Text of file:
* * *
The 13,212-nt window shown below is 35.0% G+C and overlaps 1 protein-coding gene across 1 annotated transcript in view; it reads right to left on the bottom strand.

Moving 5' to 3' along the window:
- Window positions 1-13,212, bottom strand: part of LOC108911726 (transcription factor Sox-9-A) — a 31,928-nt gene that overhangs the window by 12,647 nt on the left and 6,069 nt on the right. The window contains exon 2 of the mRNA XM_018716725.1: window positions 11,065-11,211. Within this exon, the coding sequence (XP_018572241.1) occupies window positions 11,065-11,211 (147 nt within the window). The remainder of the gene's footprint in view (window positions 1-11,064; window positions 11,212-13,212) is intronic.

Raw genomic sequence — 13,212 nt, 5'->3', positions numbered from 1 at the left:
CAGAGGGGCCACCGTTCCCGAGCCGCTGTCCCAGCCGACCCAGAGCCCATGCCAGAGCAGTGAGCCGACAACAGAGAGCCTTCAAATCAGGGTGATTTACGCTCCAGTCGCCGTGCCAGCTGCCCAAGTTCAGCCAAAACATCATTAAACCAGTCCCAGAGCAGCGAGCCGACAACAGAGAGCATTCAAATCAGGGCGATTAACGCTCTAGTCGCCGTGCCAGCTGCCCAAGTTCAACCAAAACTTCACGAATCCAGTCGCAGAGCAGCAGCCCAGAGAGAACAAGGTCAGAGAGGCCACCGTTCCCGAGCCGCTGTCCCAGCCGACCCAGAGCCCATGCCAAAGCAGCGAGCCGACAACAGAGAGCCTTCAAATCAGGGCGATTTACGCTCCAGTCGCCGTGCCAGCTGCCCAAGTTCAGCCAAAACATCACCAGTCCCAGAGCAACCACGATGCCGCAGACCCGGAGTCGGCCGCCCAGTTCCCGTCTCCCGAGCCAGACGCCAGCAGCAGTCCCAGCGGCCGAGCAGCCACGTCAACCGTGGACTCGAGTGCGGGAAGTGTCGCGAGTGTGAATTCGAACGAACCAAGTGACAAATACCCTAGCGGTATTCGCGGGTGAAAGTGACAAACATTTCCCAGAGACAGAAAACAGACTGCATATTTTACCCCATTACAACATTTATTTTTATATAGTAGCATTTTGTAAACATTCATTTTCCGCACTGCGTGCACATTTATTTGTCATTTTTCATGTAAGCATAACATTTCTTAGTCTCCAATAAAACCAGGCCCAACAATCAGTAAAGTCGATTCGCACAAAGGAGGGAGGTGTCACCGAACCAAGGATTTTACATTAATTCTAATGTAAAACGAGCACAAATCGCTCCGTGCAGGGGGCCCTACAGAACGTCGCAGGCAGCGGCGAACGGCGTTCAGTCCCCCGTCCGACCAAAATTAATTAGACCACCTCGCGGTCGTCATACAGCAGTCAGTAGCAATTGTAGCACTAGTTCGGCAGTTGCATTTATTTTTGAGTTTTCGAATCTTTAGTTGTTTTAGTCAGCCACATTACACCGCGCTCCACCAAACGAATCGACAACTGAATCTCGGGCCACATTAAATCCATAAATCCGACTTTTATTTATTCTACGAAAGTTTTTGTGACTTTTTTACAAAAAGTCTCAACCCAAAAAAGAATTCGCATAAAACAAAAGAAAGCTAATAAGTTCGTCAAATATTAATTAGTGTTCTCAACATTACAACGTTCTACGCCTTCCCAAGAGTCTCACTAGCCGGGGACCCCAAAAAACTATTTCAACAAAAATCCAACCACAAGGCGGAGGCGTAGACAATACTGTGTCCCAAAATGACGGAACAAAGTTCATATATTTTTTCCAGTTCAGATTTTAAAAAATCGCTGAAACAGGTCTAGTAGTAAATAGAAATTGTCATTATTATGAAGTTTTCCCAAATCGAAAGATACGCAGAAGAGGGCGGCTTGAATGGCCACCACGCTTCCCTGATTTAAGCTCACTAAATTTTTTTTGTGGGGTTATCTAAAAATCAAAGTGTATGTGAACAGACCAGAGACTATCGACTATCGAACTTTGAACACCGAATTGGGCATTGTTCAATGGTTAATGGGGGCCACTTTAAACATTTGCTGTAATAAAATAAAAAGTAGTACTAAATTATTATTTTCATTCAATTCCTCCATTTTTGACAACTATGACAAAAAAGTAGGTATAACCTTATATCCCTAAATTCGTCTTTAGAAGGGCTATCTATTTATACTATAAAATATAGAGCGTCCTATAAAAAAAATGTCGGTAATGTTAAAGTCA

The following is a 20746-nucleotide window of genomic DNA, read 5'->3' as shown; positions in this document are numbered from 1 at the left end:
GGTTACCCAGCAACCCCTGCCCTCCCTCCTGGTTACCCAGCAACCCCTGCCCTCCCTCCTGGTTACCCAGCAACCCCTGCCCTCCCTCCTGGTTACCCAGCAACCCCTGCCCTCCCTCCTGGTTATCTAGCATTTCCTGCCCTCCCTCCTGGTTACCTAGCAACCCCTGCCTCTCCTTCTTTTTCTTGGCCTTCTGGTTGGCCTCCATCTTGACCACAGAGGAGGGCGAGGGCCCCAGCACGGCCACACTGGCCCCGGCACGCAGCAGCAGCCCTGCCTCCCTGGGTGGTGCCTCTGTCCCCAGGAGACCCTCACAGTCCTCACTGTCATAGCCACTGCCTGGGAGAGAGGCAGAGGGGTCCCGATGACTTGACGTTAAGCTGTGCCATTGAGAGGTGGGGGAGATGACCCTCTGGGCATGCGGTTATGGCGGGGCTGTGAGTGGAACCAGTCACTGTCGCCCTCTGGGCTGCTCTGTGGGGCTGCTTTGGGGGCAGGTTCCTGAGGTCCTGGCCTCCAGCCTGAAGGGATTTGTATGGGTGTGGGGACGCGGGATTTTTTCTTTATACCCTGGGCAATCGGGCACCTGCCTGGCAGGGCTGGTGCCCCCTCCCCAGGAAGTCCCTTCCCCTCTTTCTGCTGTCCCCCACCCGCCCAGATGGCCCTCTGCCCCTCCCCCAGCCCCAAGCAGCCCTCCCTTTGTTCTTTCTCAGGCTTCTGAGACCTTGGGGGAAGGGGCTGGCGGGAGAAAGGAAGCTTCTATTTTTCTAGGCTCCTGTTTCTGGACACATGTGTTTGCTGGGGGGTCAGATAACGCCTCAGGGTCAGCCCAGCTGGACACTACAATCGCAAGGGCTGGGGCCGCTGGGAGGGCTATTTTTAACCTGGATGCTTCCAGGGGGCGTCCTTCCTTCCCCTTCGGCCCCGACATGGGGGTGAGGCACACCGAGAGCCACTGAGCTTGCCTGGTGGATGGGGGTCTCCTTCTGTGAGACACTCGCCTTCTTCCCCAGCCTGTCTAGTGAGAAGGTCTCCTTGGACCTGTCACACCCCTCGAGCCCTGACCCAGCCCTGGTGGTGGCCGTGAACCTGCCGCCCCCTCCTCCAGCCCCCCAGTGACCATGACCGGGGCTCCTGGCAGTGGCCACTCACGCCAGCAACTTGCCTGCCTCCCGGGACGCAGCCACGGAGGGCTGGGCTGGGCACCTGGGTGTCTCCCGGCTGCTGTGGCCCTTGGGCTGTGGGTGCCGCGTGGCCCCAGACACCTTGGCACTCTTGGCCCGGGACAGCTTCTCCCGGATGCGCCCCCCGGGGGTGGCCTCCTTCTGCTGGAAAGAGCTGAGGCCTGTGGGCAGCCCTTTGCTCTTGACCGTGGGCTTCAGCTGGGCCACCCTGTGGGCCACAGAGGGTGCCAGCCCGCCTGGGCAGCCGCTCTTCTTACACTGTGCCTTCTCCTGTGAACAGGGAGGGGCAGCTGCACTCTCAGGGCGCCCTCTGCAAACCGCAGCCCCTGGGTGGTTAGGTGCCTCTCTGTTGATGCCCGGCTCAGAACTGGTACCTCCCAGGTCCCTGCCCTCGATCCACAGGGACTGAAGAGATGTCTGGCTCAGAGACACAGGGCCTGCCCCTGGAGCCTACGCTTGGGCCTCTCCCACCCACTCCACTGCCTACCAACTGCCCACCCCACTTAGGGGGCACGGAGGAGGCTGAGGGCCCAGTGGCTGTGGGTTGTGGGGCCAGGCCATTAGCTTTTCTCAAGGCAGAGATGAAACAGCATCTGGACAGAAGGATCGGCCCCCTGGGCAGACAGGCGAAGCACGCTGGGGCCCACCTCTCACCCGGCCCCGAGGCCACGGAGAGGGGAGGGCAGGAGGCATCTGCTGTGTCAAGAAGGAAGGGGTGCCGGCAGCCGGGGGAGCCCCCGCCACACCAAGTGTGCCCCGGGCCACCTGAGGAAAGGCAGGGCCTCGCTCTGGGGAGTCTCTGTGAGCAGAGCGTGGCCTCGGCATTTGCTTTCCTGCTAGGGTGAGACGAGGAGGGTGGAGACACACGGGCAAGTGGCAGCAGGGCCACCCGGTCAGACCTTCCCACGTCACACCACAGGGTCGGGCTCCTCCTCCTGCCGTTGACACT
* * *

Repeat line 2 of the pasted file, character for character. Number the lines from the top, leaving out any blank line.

Moving 5' to 3' along the window: